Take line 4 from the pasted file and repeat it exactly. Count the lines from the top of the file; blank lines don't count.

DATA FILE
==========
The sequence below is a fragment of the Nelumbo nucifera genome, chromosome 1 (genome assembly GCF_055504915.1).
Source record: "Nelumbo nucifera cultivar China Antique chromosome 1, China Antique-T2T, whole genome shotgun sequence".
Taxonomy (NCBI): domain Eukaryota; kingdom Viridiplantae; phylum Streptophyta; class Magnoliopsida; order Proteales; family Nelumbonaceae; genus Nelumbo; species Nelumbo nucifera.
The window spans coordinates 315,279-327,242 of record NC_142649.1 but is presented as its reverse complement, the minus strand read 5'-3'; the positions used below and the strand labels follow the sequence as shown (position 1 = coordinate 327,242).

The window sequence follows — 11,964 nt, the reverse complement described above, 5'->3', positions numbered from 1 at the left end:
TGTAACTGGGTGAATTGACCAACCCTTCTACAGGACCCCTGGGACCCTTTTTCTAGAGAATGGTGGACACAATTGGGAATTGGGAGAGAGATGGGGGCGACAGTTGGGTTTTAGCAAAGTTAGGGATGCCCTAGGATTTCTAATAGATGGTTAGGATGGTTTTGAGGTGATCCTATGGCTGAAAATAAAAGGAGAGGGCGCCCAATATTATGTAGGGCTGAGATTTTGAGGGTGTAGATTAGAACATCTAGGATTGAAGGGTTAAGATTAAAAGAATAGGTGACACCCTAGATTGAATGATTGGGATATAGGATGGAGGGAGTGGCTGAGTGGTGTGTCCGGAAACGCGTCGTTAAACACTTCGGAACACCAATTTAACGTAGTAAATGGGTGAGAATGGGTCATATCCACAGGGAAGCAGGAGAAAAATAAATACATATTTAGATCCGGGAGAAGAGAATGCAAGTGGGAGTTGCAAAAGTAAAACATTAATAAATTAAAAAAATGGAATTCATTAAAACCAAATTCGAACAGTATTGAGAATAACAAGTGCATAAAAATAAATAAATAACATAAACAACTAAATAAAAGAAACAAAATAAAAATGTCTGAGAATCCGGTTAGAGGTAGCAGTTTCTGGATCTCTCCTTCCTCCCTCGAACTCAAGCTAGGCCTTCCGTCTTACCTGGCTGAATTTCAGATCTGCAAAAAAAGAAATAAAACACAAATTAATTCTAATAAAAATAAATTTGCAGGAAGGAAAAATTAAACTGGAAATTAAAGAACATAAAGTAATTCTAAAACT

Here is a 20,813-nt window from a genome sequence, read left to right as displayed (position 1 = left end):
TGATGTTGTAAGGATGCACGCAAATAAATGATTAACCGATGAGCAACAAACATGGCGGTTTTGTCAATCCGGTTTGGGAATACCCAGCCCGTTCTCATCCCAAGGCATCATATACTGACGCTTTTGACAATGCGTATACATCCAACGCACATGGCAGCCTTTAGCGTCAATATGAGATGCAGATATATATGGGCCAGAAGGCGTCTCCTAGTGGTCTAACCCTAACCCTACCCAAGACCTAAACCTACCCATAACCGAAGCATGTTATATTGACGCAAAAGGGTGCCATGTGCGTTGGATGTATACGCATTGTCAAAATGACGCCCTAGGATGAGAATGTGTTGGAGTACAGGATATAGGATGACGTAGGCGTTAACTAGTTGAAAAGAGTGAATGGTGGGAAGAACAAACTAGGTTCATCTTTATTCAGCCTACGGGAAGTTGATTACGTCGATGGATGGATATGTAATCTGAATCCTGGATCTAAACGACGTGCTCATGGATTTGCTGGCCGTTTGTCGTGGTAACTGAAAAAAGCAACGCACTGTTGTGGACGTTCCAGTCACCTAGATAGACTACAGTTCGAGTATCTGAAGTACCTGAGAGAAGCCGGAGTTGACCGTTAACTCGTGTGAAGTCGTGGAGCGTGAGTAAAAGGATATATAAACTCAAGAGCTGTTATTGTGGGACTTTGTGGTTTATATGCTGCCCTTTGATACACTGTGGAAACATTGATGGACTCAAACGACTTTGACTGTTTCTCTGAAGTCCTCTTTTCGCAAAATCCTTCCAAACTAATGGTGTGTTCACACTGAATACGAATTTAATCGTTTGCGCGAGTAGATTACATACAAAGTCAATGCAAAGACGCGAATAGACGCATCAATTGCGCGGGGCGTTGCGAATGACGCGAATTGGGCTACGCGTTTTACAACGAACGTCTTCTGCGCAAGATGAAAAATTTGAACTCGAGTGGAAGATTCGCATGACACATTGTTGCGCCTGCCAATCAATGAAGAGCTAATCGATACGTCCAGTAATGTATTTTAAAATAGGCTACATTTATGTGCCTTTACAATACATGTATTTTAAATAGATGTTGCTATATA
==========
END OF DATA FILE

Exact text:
The window spans coordinates 315,279-327,242 of record NC_142649.1 but is presented as its reverse complement, the minus strand read 5'-3'; the positions used below and the strand labels follow the sequence as shown (position 1 = coordinate 327,242).